“Leave Spotify on and go live your life for a couple of hours. Then come back and see what Spotify has selected for you. 90% won’t do much for you but that other 10% … that could be life-changing.”
Eco anxiety is real and defined as “a chronic fear of environmental doom”. But how can we as individuals really make a difference? Group action has achieved positive change already and it can again. This article highlights six practical steps you can take this week to tackle the climate crisis, including switching your bank to a more ethical provider, changing your energy supplier to one which uses 100% renewable energy, and pledging to rewild your garden.
The parallels between 1920s Spain and 2020s Britain are unnerving to say the least. Tom Serpell sounds a warning from history
Structural racism is endemic in our society, but it can be challenged. Sussex Bylines shines a light on the nature of unconscious bias, the racial inequalities highlighted by the Covid-19 pandemic and hears from Shamser Chohan, creative director of the social enterprise Communities Inc.
Susie Courtault and Vivienne Griffiths interviewed five women aged between 12 and 72 about their experiences of male violence and abuse. They conclude that boys need to be educated to process their emotions and to understand that sexual harassment and violence are never acceptable.
Watching the Meghan Markle interview triggered difficult emotions for Paige Furlonge Walker, a young black British woman. The interview felt to Paige like an attack on all black people and all non-white folk. Paige felt angry, with nowhere to direct the momentum it gave her. This article is her doing something about it.
Take heart, if everything’s connected, holistic theory will help us through the pandemic. Rod Watson’s uncle had the answer …
While nurses are offered a 1 per cent pay rise, multi-million pound Covid-related contracts have been awarded to “friends” of the government, often secretly and without going out to tender. Viv Griffiths reveals the cost of some of this cronyism and how it is being successfully challenged in the courts and even by the UK’s medicine agency (MHRA).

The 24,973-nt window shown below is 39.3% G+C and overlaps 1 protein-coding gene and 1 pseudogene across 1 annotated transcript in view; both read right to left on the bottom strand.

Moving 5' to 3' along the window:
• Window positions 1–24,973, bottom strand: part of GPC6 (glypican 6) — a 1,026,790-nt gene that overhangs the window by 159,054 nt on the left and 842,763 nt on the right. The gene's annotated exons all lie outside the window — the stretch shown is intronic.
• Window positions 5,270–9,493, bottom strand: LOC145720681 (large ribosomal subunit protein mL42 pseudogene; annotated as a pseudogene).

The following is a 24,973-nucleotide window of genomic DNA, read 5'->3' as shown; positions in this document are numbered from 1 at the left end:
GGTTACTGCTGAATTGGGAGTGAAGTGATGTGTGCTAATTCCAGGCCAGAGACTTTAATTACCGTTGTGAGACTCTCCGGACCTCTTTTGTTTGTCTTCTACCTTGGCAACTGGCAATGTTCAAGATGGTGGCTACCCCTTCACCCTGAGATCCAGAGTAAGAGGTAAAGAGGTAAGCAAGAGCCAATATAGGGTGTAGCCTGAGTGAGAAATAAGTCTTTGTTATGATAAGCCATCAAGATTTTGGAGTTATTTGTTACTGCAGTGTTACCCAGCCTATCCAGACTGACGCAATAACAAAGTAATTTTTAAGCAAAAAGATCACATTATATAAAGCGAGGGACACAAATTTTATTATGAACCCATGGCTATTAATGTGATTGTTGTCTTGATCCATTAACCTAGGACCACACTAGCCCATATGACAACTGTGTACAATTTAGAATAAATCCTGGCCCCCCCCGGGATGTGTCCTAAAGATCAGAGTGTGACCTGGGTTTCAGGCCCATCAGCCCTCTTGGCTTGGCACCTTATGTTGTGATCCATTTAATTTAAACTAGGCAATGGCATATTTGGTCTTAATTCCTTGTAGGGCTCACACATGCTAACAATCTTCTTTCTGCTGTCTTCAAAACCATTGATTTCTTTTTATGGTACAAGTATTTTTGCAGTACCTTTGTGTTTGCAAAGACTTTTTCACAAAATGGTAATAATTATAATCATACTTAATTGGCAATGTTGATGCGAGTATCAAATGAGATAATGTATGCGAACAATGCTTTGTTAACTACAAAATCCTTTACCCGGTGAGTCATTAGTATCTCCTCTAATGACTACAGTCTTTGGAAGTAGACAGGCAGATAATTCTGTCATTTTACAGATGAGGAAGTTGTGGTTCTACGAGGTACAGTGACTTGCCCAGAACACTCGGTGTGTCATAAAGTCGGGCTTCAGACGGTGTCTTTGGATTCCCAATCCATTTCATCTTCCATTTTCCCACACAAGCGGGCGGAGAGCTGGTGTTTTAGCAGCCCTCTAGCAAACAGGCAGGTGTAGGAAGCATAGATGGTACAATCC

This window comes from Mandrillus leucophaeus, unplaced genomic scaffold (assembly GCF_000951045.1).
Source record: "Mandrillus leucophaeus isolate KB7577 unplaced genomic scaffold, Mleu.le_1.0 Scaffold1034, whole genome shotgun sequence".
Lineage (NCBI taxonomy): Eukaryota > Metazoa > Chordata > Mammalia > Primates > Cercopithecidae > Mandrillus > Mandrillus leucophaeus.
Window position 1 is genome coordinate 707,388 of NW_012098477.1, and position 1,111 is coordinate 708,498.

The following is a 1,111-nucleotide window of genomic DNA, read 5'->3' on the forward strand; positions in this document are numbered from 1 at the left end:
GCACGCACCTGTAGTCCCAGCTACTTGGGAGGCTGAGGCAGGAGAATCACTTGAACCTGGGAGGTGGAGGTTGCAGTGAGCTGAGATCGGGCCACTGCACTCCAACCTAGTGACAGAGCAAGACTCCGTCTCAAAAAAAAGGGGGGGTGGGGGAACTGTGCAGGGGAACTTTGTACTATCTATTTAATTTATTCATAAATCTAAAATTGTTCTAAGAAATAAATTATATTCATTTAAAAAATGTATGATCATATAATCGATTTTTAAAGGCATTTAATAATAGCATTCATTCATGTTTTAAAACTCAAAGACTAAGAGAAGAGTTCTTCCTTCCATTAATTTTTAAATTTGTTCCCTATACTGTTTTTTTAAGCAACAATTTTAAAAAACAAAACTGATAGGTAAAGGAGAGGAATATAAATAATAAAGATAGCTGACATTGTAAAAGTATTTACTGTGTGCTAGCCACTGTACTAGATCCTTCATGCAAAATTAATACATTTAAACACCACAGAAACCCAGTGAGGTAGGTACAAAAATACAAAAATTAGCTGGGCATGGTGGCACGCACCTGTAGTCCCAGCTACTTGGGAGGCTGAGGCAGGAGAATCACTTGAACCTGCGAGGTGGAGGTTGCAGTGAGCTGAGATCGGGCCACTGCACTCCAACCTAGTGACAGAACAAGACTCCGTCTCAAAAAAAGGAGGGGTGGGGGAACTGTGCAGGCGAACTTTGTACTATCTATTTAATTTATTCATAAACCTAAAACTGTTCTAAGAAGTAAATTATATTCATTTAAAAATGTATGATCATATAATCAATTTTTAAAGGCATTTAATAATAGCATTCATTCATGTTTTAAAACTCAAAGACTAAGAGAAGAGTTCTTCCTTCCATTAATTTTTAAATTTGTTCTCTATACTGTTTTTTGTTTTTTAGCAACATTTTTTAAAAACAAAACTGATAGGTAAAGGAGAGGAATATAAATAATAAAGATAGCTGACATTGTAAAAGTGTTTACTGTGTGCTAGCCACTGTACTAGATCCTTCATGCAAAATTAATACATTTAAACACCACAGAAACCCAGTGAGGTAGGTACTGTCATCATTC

Conservative orthodoxy tells us that balancing the books of the public economy is both good business and good for business. The last ten years suggest that this is partially or wholly untrue. But why is this model so broken? Michael Green gets his hands dirty digging into the economy’s oily bits.
This week’s Bylines Network podcast comes from Sussex: Mo Kanjilal and Stephanie Prior in conversation about the importance of encouraging representation at a local level.
Meghan Markle talking about British society stirred up a lot of feelings for Mo Kanjilal and many other people of colour. The fragility of your legitimacy in being British if you are not white is always there. It might not be on the surface all the time, but it is always there, and you don’t know when it’s going to come to the fore.
“In the UK, only 21-25% of science research grant applications are successful, meaning that over 75% are rejected…Additionally, the system drives competition, leading to inequalities. Managing a work-life balance is more difficult when you are constantly being made to feel that you could achieve more if only you worked more.”
Terry Reintke attributes her growing awareness of inequality and the injustices in the world to the fact that she grew up as a German. Living with the knowledge that my grandparents and great-grandparents had a duty as citizens in a democracy to speak up for the rule of law, for minorities, and they didn’t really do that. That knowledge brings a level of responsibility and it is why politics and democracy have always played an important part in my own thinking.
In January, when bees are huddled together for warmth in their hives, the government decided to allow farmers to use Thiamethoxam, a neonicotinoid, to treat sugar beet seeds as 2020 had been a bad year for the beet. The government must be made to see that neonicotinoids must never be used as they will always be a threat to bees, to nature, and to its much-vaunted green revolution.